In the ‘70s I had a little green wastebasket with the newly minted 3Rs swirl logo “Reduce, Reuse, Recycle”. To this day I process cans, jars, clothing, newspapers, cardboard boxes, those pull-tab rings and anything else I possibly can. I applaud Michigan’s 10¢ deposit on carbonated beverages and regret that the current legislature doesn’t have the courage to extend it to water bottles which persist on roadways and waterways, the ugly refuse of thoughtless people who must remain hydrated but can’t be bothered to pack out their empties. Whatever happened to canteens?
But the whole bottled water thing is another blog and right now I want to talk about a yogurt container that I read today. It stated: “Save wildlife. Pease crush this container before disposing.” Is there an epidemic of woodland critters with their heads stuck in yogurt containers? I tried to crush my little Yoplait No. 5 container in my hand. It wouldn’t budge. I put it underfoot and collapsed it, but it shivered and snapped back into shape, ready to choke a curious squirrel. Should I put it in the recycling bin, I wondered? No, it’s a #5, they don’t take fives, someone will just have to pick it out and throw it away.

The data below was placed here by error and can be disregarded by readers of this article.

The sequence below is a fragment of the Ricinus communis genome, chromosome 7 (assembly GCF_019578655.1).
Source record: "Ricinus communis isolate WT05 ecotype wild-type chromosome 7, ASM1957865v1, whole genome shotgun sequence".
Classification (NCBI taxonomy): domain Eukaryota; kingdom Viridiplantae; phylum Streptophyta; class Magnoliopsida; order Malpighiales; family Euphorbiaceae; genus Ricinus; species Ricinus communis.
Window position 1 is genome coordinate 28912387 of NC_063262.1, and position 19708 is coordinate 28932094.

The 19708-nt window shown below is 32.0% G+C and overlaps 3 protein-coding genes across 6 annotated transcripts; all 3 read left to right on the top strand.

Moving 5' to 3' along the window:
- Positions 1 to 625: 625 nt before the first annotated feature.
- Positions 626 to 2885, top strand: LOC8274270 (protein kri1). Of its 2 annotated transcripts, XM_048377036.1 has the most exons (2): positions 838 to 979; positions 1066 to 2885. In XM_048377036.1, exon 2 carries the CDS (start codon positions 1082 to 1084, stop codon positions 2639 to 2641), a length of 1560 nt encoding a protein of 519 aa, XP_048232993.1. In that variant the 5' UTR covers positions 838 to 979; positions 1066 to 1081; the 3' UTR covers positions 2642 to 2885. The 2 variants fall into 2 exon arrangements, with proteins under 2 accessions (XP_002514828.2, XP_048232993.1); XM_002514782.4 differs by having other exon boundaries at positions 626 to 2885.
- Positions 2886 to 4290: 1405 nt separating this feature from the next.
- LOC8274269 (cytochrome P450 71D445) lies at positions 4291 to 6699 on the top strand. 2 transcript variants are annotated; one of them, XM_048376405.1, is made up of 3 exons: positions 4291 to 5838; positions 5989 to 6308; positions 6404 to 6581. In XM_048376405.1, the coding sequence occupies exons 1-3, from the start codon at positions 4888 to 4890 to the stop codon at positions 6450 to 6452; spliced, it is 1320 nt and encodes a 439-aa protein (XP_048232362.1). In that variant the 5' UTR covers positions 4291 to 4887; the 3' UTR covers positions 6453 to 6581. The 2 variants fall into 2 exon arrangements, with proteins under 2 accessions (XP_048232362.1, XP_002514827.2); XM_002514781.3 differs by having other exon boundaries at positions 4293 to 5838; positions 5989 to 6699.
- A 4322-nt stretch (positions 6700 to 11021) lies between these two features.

And by the way, there is no “away”, is there.
Yoplait’s lame appeal to the green in me is just their excuse to elude responsibility. A better message occurred to me: Yo, Yoplait! Why don’t YOU distribute your product in cups that are biodegradable?
In fact, why isn’t EVERYTHING sold in sustainable packaging? Why isn’t recycling built right into the design cycle? Those teeny tiny triangles with the recycling codes are so hard to read and easy to ignore that people are fooled into thinking, hell I can’t read this – why bother?
Why can’t recycling codes be proudly huge for all to read, integrated into the design. In fact, why can’t every package, every container be PETE or HDPE or some material is that actually recyclable? Just think of the jobs this could mean for designers, packagers, printers, form injectors, trash collectors. Germany has it down with their “Green Dot” system — why can’t the US? It just makes sense.
Mass marketing over 60+ years has brought us every conceivable packaging concept from Mrs. Butterworth brown glass bottles that are worthless to recycle to the Armageddon-proof poly display cases we curse and cut our fingers on. We open it, take what we want, and throw out the overwrap, the security liner, and eventually the lid and container. Detritus litters our garbage dumps, meters deep. It whirls endlessly in the Pacific ocean like some strange new landform.
Enough already. It’s time to charge the manufacturers with the responsibility of recycling. If you profit from it, you should be responsible for taking back the packaging.